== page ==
The Italian rental costs vary considerably in accordance with the size and the quality of the property in question. The facilities provided on site and the accommodations’ age are taken into consideration too.
The most influential factor, however, is the location; region, city and neighbourhoods all heavily affect the rental price. Until recently, Italy was plagued with a serious shortage of rental properties due to the ‘equo canone’ (fair rent law). This law resulted in limited rents, set to the local authorities rates rather than market levels. Owners are now permitted to set the market level for rental prices, encouraging more landlords and property owners to let their properties out.
Negotiating Italian Rental Costs
The majority of Italian rental costs can be negotiable. Sometimes an agent will suggest offering rent at a reduced rate, with rental payments being tax deductible for residents.
The table below is a guide to typical current rents:
Size of Property——–(€) Monthly Rental
Bedsitter (Studio)———–300 – 900
1 Bedroom Apartment——450 – 1,100
2 Bedroom Apartment——650 – 1,500
3 Bedroom Apartment——800 – 2,000
For the Italian rental costs above, this refers to unfurnished but good quality, renovated or new properties within rural and suburban areas. Prices in major cities, especially Rome, and near lakes or resorts or landmarks can be almost twice as expensive. Furnished accommodation within exclusive residential areas can have sky-high prices.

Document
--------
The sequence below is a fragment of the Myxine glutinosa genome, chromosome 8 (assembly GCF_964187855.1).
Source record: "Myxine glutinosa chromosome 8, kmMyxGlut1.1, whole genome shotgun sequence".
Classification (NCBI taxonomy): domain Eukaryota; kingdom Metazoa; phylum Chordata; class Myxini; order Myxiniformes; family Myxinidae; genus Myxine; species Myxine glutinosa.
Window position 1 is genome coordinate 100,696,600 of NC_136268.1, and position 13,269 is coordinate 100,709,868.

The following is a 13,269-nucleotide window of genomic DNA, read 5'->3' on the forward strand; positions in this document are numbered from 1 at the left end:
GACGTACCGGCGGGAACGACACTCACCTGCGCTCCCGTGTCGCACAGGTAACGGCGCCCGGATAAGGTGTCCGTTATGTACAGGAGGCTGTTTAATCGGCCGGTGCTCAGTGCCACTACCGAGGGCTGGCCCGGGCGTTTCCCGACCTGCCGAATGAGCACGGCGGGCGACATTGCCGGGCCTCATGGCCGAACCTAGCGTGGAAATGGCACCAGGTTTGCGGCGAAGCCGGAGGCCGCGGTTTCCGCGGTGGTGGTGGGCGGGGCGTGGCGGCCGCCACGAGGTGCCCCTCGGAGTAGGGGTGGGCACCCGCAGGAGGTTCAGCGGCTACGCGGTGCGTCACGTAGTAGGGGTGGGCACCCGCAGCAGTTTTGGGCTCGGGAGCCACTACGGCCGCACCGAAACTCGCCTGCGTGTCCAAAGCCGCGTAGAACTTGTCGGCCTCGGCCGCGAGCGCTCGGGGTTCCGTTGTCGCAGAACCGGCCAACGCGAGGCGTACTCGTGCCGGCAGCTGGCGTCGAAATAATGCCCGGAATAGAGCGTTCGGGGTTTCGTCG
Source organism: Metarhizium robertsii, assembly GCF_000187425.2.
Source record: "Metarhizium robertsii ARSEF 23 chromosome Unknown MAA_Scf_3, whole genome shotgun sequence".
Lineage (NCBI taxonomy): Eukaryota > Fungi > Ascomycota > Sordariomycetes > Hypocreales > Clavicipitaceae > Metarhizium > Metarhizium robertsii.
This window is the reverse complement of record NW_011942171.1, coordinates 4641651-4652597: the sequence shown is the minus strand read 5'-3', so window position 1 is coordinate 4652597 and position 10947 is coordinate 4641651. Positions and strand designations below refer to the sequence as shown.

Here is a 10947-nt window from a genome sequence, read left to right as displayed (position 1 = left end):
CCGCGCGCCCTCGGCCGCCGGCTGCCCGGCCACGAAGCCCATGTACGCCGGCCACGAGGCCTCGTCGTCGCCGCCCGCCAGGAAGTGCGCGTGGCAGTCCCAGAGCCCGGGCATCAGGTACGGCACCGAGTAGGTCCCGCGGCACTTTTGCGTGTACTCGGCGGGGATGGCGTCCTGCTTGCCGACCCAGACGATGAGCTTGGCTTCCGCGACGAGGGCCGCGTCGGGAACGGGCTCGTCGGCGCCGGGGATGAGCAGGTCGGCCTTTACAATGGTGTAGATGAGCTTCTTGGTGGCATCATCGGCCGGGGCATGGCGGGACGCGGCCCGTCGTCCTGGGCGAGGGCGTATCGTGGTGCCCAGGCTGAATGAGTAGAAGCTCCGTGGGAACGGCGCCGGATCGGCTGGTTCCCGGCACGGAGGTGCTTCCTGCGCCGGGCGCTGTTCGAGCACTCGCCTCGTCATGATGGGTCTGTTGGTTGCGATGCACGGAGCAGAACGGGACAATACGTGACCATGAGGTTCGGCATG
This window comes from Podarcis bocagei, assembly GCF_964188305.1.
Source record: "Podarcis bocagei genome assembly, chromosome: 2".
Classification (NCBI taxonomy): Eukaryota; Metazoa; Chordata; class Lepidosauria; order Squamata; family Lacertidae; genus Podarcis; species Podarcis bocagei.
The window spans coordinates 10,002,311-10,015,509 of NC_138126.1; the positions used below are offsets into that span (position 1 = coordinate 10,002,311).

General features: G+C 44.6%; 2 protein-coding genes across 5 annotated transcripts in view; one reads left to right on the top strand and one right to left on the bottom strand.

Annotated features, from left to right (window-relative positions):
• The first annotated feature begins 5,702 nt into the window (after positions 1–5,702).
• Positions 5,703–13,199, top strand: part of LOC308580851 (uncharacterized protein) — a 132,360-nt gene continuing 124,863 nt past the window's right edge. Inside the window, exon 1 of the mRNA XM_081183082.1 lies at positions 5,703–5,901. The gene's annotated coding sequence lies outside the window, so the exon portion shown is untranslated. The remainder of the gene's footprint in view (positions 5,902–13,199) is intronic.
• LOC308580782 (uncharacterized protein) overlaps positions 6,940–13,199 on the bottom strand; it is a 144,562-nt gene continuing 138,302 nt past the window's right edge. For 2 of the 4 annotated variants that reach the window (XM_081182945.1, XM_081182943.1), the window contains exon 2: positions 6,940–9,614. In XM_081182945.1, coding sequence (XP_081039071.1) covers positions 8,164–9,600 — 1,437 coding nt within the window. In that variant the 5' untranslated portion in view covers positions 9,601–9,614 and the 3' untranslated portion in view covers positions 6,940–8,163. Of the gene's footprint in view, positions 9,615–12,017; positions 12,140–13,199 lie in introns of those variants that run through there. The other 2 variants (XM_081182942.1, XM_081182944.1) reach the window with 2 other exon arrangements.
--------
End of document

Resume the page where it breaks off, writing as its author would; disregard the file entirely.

If you choose or end up renting through an agent, you are obligated to pay the agent’s fee, usually around 10% of one month or one years rental.
So long as rent isn’t paid any more than two months in advance, the landlord can ask for a deposit up to the value of three months rent. The deposit has to be returned with interest within two months after the lease has ended or is terminated. This will be less any amount the landlord is due for damages or redecoration if you are held responsible. Although actually illegal, many tenants don’t pay their last few months’ rent and instead surrender their deposit.
Italian Rental Costs : Extra Costs
Rent is usually paid a month in advance with the requirement to pay by direct debit or bank deposit being strictly forbidden. Alongside the rent, tenants in an apartment are obliged to have compulsory insurance and pay service charges. The tenant also has to follow ‘regolamento’ (house rules), of which we advise you to obtain a copy from your landlord.
Service charges cover attributes such as heating, hot water, rubbish collection, upkeep of any gardens or grounds, use of lifts and lift maintenance, communal lighting and any concierge or caretakers services. The tenants typically pay electricity, gas and water.
It is advisable to check whether rent is exclusive or inclusive of charges, although it is usually stated in any adverts for the property. Any service charges are calculated on a monthly basis and are usually paid alongside the rent. These costs are usually higher if the building is newly built compared to older buildings. The costs can fluctuate between buildings and area from only €20 up to €200 per month on top of rent.
It is advisable to ask for a copy of previous telephone, gas, water, electricity and service charge bills, also to check that the previous tenant has not left you with any outstanding expenses, as you could be held accountable for any outstanding debts.
For more information on Italian Social Security, Italian Payroll, Working in Italy or Contracting in Europe visit the Euro Accountancy & Finance Services website.